This review originally appeared in The West Australian on April 13
17 Again is rated PG, stars Zac Efron, Leslie Mann and Matthew Perry and was directed by Burr Steers
I gave it 3 stars
Parents of girls at the younger end of the tween spectrum be warned; there’s at least one scene you might need to explain to your daughters in Zac Efron’s leap from the G to the PG-rated market. Or, forewarned, you could take a well-timed toilet or popcorn break.
Efron is Mike O’Donnell, a father-of-two who magically goes back to his teen body and high school after losing his way in his adult life.
During a sex education class with his pouty daughter Maggie (played by Buffy and Gossip Girl alumni Michelle Trachtenberg), Mike fears she is preparing to sleep with her boyfriend Stan, the school’s resident bully/meathead/basketball captain.
So Mike leaps up and gives a rousing and heartfelt spiel about love and saving yourself, preferably until marriage, resulting in all the students handing back their free condoms; except Stan.
Efron proves himself an engaging performer in this family comedy married with a romantic comedy about second chances and personal choices and responsibility.
At the start and end of the film, grown-up Mike is played by Matthew Perry and it’s a shame he doesn’t get more screen time.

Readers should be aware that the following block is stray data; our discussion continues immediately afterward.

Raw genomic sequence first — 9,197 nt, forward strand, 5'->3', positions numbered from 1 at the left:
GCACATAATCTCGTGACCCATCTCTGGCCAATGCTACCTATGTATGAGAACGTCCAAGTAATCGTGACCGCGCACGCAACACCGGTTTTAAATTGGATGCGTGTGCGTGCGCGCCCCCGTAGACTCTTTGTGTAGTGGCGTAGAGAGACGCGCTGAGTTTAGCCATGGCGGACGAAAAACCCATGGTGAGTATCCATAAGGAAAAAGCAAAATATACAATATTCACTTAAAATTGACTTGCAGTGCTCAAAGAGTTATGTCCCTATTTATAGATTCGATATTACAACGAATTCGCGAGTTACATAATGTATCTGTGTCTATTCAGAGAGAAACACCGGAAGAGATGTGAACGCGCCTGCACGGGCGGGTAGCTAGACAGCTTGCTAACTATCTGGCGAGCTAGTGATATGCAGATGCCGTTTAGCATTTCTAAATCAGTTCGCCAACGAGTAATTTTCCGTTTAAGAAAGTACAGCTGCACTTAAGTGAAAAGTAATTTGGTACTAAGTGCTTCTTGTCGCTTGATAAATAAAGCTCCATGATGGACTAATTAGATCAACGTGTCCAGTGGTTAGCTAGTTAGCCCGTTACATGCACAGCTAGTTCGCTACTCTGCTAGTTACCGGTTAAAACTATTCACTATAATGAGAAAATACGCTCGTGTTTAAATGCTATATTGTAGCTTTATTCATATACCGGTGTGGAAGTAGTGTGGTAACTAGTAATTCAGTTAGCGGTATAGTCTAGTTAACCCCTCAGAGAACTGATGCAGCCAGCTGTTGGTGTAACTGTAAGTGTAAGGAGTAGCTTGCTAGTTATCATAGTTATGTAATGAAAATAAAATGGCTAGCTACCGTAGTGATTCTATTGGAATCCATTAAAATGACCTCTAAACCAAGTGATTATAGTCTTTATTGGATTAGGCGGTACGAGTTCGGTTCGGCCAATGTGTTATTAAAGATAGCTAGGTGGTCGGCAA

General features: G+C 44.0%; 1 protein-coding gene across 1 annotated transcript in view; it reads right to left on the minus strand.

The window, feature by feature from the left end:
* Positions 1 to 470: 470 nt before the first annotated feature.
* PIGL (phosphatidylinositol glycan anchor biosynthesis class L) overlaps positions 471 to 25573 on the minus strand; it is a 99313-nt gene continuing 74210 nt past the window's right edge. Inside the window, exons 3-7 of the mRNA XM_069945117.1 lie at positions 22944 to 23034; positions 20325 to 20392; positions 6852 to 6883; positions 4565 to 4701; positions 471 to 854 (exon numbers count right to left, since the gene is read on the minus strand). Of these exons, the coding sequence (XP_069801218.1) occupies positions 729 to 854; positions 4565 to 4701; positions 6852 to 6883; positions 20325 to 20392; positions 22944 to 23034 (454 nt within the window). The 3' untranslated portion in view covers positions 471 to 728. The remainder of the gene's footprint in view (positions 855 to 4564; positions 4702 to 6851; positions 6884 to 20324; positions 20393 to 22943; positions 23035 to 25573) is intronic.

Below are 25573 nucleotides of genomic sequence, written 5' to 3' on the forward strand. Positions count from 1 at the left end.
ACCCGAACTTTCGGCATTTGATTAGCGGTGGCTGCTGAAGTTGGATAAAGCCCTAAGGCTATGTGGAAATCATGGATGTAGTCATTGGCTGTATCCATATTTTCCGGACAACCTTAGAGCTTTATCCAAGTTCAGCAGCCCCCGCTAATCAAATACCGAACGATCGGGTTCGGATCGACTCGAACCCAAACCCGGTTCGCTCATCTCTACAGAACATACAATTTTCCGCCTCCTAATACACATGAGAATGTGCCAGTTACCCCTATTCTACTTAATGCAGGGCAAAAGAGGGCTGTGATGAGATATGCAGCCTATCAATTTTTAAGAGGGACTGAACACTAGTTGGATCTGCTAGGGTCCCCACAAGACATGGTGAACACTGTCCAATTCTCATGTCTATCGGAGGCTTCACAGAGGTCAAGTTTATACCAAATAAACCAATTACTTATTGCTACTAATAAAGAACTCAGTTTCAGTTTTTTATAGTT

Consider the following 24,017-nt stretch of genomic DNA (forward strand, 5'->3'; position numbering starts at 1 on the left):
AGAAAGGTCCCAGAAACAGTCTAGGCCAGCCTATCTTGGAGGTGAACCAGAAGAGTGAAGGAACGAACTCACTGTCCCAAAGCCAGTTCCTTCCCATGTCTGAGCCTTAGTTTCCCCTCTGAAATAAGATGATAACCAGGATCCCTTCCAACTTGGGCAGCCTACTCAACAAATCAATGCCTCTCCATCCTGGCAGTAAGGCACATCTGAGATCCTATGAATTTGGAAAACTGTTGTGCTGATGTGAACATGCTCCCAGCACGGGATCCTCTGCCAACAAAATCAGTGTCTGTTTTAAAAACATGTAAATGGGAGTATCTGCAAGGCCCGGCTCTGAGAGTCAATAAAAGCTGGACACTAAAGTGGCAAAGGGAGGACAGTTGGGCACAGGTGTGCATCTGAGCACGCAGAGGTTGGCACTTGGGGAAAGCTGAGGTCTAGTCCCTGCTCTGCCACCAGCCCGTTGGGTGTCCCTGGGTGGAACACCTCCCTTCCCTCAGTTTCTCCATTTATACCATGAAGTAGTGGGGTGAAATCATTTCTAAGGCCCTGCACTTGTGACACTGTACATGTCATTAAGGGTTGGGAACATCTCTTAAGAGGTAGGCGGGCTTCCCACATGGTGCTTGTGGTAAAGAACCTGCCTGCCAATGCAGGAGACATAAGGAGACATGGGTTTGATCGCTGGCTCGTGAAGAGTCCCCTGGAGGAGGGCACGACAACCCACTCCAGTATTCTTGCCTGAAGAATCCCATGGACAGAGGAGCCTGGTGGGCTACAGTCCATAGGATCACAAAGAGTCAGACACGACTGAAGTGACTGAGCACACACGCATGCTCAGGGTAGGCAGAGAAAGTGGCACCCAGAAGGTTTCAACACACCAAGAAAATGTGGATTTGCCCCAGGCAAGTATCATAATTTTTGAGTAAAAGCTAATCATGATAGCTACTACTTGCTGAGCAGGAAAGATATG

Back in 1989 Mike gave up the chance at a basketball career to marry his pregnant girlfriend Scarlet (Leslie Mann) and now finds himself on the verge of divorce and in a dead end job where he has been waiting to be promoted for 16 years.
Full of self-loathing and unfulfilled dreams, Mike ends up at the home of his filthy rich but super-geeky friend Ned (Thomas Lennon), the high school nerd who made a fortune from IT and now owns every bit of Star Wars and Lord of the Rings memorabilia money can buy.
An utterly corny encounter with a mysterious high school janitor/spirit guide results in Mike waking up muddied, muddled and 17 again – complete with bogus permed hair that makes even heart-throb Efron look like a dork.
With Ned posing as his father, Mike goes back to high school to see if he can fix his life. Along the way he learns Kevin Federline is not a fashion icon, that his son Alex is being bullied and that Maggie is preparing to throw her college prospects away for Stan.
More importantly, Mike realises the journey is not just about him getting a second chance. In his teenaged guise, Mike is getting to connect with Alex and Maggie in ways he never could in as their dad.
The man in a boy’s body also leads to some seriously funny but inappropriate scenes with Scarlet, who is no Mrs Robinson but thinks young Mike thinks she’s a cougar.
It is never really explained why Scarlet is the only one who notices Ned’s “bastard” son Mike looks like her husband did as a teenager but it doesn’t really matter, so implausible is the entire whimsical premise.
There will be little harm done in letting young High School Musical fans watch Efron in his first major non-musical role (he does get to bust a move to some 80s hip hop) while older sisters and brothers might even absorb some of sage Mike’s mature-for-his-age advice.
Director Burr Steers (Igby Goes Down) also caters for parents of a certain generation with plenty of pop culture and sci-fi references courtesy of Thomas Lennon’s scene-stealing turn as the hopeless-with-women Ned.
Plus, it never hurts to be reminded we can’t always blame others for our failures and unhappiness. Sometimes those dreams just need to be re-tweaked to be realised.